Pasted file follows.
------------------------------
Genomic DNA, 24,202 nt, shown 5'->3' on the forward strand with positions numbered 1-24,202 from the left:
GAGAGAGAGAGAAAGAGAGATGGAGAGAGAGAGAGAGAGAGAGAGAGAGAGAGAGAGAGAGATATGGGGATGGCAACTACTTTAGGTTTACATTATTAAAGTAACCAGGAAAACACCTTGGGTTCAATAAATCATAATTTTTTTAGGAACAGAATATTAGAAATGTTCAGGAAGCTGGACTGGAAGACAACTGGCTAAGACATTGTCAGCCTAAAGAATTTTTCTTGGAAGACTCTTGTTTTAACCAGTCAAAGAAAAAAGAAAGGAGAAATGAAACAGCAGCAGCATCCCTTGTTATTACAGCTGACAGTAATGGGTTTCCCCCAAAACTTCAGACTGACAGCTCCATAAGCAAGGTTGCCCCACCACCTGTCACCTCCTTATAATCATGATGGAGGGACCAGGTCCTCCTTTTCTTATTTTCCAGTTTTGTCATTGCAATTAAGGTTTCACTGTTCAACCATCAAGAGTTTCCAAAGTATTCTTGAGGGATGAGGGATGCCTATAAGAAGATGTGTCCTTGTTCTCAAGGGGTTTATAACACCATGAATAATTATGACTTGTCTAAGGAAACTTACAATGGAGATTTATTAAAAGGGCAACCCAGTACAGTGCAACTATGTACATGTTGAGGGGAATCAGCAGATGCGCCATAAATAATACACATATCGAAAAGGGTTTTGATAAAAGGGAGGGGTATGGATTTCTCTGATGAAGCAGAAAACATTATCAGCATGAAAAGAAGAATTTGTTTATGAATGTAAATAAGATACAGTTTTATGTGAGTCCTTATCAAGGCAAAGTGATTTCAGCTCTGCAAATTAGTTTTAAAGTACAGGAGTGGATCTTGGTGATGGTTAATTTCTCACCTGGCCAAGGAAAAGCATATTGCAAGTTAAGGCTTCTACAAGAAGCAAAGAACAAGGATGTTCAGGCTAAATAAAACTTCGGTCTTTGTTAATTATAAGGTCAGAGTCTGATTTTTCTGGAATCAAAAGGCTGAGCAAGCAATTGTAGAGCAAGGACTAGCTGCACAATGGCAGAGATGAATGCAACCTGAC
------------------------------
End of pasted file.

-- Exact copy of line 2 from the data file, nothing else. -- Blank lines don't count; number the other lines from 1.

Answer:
GAGAGAGAGAGAAAGAGAGATGGAGAGAGAGAGAGAGAGAGAGAGAGAGAGAGAGAGAGAGATATGGGGATGGCAACTACTTTAGGTTTACATTATTAAAGTAACCAGGAAAACACCTTGGGTTCAATAAATCATAATTTTTTTAGGAACAGAATATTAGAAATGTTCAGGAAGCTGGACTGGAAGACAACTGGCTAAGACATTGTCAGCCTAAAGAATTTTTCTTGGAAGACTCTTGTTTTAACCAGTCAAAGAAAAAAGAAAGGAGAAATGAAACAGCAGCAGCATCCCTTGTTATTACAGCTGACAGTAATGGGTTTCCCCCAAAACTTCAGACTGACAGCTCCATAAGCAAGGTTGCCCCACCACCTGTCACCTCCTTATAATCATGATGGAGGGACCAGGTCCTCCTTTTCTTATTTTCCAGTTTTGTCATTGCAATTAAGGTTTCACTGTTCAACCATCAAGAGTTTCCAAAGTATTCTTGAGGGATGAGGGATGCCTATAAGAAGATGTGTCCTTGTTCTCAAGGGGTTTATAACACCATGAATAATTATGACTTGTCTAAGGAAACTTACAATGGAGATTTATTAAAAGGGCAACCCAGTACAGTGCAACTATGTACATGTTGAGGGGAATCAGCAGATGCGCCATAAATAATACACATATCGAAAAGGGTTTTGATAAAAGGGAGGGGTATGGATTTCTCTGATGAAGCAGAAAACATTATCAGCATGAAAAGAAGAATTTGTTTATGAATGTAAATAAGATACAGTTTTATGTGAGTCCTTATCAAGGCAAAGTGATTTCAGCTCTGCAAATTAGTTTTAAAGTACAGGAGTGGATCTTGGTGATGGTTAATTTCTCACCTGGCCAAGGAAAAGCATATTGCAAGTTAAGGCTTCTACAAGAAGCAAAGAACAAGGATGTTCAGGCTAAATAAAACTTCGGTCTTTGTTAATTATAAGGTCAGAGTCTGATTTTTCTGGAATCAAAAGGCTGAGCAAGCAATTGTAGAGCAAGGACTAGCTGCACAATGGCAGAGATGAATGCAACCTGAC